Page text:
As reported by Bloomberg News, foreclosures are proving to be more profitable to mortgage servicers than Obama’s mortgage modification program.
The Treasury Department will begin this month to pay companies, including those here in South Florida, that collect mortgage payments and examine pleas for assistance a stipend of $1,500 for approving the sale of homes for less than the loan balance. This practice is known as a “short sale.”
The servicers will also get $1,000 for each completed modification under the government’s year-old mortgage modification program, and additional stipends over three years if borrowers stay current on their payments. These stipends can add up as there are currently 4.6 million homes that have payments more than 90 days overdue.
However, Diane Swonk, chief economist of Chicago-based Mesirow Financial, doesn’t think these stipends will be enough of an incentive for the mortgage servicers, who earn more money by foreclosing on a defaulted loan.
The current number of permanent loan changes through the government’s Home Affordable Modification Program (HAMP) seems to agree with Swonk’s rationale. There have only been 227,922 permanent loan changes and 780,951 trials as of March. HAMP “has made very little progress,” according to a report by Neil Barofsky, special inspector general for the Troubled Asset Relief Program.
HAMP’s lack of success may be due to servicers earning approximately $10,000 or more on a foreclosure of a $200,000 mortgage. “Servicers can easily make 10 times any of the government stipends being offered by simply foreclosing on the house,” Glen Russell, a real estate attorney in Fall River, Mass. said.
According to Alan White, a law professor at Valparaiso University in Indiana, the only silver lining for the government program is that companies may “make more money in the short term through a foreclosure, but they could possibly make more money in the long term with a modification.” This is only the case if they are confident the mortgage will stay current, because servicers are paid between one-tenth of a percentage point and half a percentage point of the loan’s balance for administering the accounts. However, with more than 4 million defaulting loans currently in the market, there may not be enough servicing infrastructure to handle it all and produce a higher number of permanent modifications. “The servicing industry was designed to deal with only 100,000 to 200,000 defaulted loans a year”, said Paul Miller, a bank analyst at Friedman Billings Ramsey & Co. “There is not enough servicing infrastructure to handle the onslaught of loans,” he said.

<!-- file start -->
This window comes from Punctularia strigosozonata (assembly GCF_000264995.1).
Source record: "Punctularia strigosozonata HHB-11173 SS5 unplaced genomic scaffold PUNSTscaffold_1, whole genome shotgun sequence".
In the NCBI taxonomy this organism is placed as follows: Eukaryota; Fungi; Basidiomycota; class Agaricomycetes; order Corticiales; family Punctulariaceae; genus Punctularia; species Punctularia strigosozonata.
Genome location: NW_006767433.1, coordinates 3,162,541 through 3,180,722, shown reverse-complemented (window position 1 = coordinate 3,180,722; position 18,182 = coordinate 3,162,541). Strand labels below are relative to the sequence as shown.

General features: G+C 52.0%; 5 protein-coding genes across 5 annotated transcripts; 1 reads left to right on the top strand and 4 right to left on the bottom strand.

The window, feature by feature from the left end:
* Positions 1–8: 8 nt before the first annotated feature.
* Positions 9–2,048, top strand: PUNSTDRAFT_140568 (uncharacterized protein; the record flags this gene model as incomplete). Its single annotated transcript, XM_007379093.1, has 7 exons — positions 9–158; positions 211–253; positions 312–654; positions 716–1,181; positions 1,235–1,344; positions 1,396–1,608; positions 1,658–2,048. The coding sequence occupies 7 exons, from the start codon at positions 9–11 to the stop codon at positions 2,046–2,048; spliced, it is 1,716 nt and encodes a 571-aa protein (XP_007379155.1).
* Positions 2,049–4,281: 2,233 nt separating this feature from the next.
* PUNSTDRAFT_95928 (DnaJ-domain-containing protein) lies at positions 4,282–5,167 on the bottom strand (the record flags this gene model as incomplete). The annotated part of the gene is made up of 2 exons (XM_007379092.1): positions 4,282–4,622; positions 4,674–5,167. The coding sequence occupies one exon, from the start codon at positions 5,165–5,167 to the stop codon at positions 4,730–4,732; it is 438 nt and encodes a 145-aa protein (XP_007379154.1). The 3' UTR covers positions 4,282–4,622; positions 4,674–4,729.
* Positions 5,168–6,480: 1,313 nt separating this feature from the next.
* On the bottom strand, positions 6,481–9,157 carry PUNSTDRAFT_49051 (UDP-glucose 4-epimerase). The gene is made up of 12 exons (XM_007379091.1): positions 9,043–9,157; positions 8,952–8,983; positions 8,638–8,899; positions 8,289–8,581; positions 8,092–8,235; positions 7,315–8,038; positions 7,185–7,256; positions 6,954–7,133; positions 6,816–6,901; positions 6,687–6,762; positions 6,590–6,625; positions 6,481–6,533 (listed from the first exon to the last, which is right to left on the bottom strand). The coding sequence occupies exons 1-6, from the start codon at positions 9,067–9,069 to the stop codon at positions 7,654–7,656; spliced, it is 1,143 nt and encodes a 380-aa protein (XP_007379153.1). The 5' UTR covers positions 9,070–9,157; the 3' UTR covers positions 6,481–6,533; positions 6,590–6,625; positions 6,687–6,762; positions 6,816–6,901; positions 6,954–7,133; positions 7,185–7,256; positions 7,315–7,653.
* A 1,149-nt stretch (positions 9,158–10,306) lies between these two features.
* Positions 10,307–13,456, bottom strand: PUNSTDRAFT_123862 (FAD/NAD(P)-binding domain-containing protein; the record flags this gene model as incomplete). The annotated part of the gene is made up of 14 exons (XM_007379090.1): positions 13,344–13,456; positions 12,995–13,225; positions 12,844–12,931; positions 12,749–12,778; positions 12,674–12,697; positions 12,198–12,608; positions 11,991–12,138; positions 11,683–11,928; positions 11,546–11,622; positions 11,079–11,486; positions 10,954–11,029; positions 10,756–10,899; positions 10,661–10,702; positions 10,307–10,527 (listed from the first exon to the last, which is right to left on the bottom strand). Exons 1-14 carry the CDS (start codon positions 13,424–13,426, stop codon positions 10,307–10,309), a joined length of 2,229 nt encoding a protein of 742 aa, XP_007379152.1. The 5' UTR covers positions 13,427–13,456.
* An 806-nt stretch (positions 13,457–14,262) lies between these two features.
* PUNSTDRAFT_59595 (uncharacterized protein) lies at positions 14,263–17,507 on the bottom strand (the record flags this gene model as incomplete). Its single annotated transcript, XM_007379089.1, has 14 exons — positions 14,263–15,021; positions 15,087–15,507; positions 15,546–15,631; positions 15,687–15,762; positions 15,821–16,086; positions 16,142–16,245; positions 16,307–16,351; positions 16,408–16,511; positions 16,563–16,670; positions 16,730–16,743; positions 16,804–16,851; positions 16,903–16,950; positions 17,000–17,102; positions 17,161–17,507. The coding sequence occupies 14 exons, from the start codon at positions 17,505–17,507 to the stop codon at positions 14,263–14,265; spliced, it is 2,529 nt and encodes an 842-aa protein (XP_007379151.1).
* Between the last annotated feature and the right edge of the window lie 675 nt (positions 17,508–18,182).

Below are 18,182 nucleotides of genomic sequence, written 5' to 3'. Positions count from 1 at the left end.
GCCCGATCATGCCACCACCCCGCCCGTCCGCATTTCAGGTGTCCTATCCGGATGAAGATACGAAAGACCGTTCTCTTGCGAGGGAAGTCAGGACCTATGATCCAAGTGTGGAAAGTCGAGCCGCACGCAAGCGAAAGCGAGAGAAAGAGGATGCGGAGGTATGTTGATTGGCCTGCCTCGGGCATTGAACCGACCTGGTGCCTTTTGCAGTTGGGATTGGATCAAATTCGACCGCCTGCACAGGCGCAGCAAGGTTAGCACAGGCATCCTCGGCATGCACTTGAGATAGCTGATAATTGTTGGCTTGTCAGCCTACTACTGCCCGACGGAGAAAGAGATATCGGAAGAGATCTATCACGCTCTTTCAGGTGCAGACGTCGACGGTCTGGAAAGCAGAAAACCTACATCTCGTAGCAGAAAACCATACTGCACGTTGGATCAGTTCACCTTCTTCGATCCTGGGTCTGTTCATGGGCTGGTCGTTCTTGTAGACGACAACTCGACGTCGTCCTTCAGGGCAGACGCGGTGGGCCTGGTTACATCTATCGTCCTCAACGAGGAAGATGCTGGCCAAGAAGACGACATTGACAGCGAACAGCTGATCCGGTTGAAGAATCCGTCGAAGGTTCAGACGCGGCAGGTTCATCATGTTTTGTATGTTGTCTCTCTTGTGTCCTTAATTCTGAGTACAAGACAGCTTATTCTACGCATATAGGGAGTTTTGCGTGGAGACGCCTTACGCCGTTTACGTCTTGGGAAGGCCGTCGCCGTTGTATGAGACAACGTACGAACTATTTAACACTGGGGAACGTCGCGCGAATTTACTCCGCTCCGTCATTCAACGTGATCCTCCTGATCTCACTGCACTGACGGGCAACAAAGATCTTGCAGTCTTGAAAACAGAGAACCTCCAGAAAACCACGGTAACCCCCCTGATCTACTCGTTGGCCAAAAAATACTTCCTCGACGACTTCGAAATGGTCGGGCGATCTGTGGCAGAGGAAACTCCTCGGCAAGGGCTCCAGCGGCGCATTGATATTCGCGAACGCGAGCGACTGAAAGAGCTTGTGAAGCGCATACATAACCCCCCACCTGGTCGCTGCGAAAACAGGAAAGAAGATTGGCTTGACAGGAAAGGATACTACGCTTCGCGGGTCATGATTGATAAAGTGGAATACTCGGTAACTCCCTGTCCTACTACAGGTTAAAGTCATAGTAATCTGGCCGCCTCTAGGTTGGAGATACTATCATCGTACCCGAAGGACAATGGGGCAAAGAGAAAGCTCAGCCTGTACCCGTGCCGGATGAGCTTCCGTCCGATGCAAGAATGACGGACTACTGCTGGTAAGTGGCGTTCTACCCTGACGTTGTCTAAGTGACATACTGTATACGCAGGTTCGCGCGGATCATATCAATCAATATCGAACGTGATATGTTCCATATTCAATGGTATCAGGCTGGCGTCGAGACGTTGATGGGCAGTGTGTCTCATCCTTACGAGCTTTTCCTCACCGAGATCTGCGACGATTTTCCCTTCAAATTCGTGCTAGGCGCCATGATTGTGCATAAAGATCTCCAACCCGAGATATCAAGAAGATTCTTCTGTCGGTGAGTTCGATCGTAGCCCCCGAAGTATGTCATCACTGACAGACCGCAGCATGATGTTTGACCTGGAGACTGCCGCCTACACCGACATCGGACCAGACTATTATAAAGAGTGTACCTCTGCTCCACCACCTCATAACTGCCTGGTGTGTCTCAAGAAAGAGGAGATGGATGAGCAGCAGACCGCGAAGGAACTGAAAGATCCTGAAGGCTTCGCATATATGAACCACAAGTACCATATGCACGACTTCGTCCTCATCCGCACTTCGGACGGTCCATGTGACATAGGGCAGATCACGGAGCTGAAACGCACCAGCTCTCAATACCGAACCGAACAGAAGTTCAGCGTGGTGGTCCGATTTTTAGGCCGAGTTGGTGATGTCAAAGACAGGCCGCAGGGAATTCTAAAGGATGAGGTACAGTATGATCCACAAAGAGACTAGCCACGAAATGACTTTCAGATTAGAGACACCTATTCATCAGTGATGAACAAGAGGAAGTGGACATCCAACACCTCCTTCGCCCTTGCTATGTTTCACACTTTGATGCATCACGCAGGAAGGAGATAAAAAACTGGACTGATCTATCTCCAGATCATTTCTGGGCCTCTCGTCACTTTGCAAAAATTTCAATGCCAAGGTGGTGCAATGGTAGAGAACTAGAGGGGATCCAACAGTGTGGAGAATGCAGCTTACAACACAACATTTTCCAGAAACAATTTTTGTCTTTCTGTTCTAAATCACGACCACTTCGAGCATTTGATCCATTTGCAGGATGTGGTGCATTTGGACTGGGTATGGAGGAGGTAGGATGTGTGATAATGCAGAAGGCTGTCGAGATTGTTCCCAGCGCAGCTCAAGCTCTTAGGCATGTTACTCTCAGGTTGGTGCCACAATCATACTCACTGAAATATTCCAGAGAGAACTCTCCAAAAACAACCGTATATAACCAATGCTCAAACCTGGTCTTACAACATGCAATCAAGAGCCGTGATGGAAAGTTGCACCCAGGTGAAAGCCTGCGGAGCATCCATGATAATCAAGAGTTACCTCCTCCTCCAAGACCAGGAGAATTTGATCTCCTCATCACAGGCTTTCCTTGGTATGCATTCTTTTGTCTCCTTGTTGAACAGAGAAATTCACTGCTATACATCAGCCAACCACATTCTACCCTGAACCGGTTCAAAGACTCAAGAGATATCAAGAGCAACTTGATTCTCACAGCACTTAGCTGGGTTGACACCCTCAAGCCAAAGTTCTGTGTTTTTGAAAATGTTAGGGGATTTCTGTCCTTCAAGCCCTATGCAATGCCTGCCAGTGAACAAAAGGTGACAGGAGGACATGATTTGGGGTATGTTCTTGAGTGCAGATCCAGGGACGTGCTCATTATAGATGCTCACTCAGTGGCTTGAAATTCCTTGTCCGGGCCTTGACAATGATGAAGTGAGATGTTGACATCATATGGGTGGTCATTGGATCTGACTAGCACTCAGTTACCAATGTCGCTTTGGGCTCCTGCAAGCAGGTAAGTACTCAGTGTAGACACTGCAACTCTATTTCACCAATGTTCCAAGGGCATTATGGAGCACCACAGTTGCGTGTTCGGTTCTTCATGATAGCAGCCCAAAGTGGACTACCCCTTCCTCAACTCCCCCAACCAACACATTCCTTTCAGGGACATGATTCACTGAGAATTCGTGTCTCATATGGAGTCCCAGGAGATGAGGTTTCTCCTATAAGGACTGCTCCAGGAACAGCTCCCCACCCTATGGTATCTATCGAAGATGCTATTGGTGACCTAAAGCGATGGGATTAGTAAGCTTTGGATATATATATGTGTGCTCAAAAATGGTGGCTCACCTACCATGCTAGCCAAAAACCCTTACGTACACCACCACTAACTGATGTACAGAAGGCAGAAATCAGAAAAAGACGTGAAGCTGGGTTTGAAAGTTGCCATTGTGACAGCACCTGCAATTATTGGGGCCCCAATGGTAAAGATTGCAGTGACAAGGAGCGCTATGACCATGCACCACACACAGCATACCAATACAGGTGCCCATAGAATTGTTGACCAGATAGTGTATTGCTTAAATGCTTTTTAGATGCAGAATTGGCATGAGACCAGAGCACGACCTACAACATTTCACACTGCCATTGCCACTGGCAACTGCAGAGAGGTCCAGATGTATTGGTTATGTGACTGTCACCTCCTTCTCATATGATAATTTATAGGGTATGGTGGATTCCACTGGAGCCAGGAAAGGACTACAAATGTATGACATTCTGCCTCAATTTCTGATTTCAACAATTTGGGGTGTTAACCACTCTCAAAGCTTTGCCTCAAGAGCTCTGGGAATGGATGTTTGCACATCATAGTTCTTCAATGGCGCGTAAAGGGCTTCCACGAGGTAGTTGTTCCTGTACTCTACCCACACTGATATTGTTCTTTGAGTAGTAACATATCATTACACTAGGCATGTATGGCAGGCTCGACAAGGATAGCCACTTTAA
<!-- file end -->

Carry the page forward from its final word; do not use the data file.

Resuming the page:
Some critics believe that HAMP is simply delaying the unavoidable. According to Laurie Goodman, senior managing director at Amherst Securities Group LP in New York, approximately 7 million homes may still end up in foreclosure in the next three to four years even with the government programs. Her prediction is that some of those foreclosures will be by borrowers who re-defaulted after getting a modification. At the end of 2009, 48 percent of mortgages modified in the second quarter had missed at least on payment. This will only increase servicers profitability as they will then be able to proceed with a foreclosure and make-up their money when the property is sold.
Therefore, please contact our office today to discuss your legal options if your home is on the verge of foreclosure.